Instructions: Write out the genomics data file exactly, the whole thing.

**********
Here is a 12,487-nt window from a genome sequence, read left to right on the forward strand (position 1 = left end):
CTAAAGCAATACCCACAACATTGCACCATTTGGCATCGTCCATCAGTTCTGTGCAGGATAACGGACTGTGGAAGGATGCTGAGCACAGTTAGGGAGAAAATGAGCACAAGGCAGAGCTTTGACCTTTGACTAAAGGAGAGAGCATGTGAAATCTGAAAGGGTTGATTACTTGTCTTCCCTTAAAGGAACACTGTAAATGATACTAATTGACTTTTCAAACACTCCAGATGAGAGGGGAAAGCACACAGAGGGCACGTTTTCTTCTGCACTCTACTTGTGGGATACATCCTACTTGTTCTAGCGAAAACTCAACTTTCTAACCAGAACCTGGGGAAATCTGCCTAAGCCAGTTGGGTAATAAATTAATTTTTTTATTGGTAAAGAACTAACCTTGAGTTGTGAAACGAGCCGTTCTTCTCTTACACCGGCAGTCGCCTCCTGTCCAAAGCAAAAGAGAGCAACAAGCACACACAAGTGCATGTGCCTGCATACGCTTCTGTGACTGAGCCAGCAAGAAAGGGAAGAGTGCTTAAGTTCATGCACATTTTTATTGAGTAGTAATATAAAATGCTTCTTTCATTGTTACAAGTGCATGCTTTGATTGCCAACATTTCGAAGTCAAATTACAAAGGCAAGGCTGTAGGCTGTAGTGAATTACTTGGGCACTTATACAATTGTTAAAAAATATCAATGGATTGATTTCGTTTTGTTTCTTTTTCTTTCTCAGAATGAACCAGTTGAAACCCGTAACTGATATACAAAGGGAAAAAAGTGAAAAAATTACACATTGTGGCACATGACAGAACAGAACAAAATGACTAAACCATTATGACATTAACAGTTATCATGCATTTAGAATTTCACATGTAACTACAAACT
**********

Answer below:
Here is a 12,487-nt window from a genome sequence, read left to right on the forward strand (position 1 = left end):
CTAAAGCAATACCCACAACATTGCACCATTTGGCATCGTCCATCAGTTCTGTGCAGGATAACGGACTGTGGAAGGATGCTGAGCACAGTTAGGGAGAAAATGAGCACAAGGCAGAGCTTTGACCTTTGACTAAAGGAGAGAGCATGTGAAATCTGAAAGGGTTGATTACTTGTCTTCCCTTAAAGGAACACTGTAAATGATACTAATTGACTTTTCAAACACTCCAGATGAGAGGGGAAAGCACACAGAGGGCACGTTTTCTTCTGCACTCTACTTGTGGGATACATCCTACTTGTTCTAGCGAAAACTCAACTTTCTAACCAGAACCTGGGGAAATCTGCCTAAGCCAGTTGGGTAATAAATTAATTTTTTTATTGGTAAAGAACTAACCTTGAGTTGTGAAACGAGCCGTTCTTCTCTTACACCGGCAGTCGCCTCCTGTCCAAAGCAAAAGAGAGCAACAAGCACACACAAGTGCATGTGCCTGCATACGCTTCTGTGACTGAGCCAGCAAGAAAGGGAAGAGTGCTTAAGTTCATGCACATTTTTATTGAGTAGTAATATAAAATGCTTCTTTCATTGTTACAAGTGCATGCTTTGATTGCCAACATTTCGAAGTCAAATTACAAAGGCAAGGCTGTAGGCTGTAGTGAATTACTTGGGCACTTATACAATTGTTAAAAAATATCAATGGATTGATTTCGTTTTGTTTCTTTTTCTTTCTCAGAATGAACCAGTTGAAACCCGTAACTGATATACAAAGGGAAAAAAGTGAAAAAATTACACATTGTGGCACATGACAGAACAGAACAAAATGACTAAACCATTATGACATTAACAGTTATCATGCATTTAGAATTTCACATGTAACTACAAACT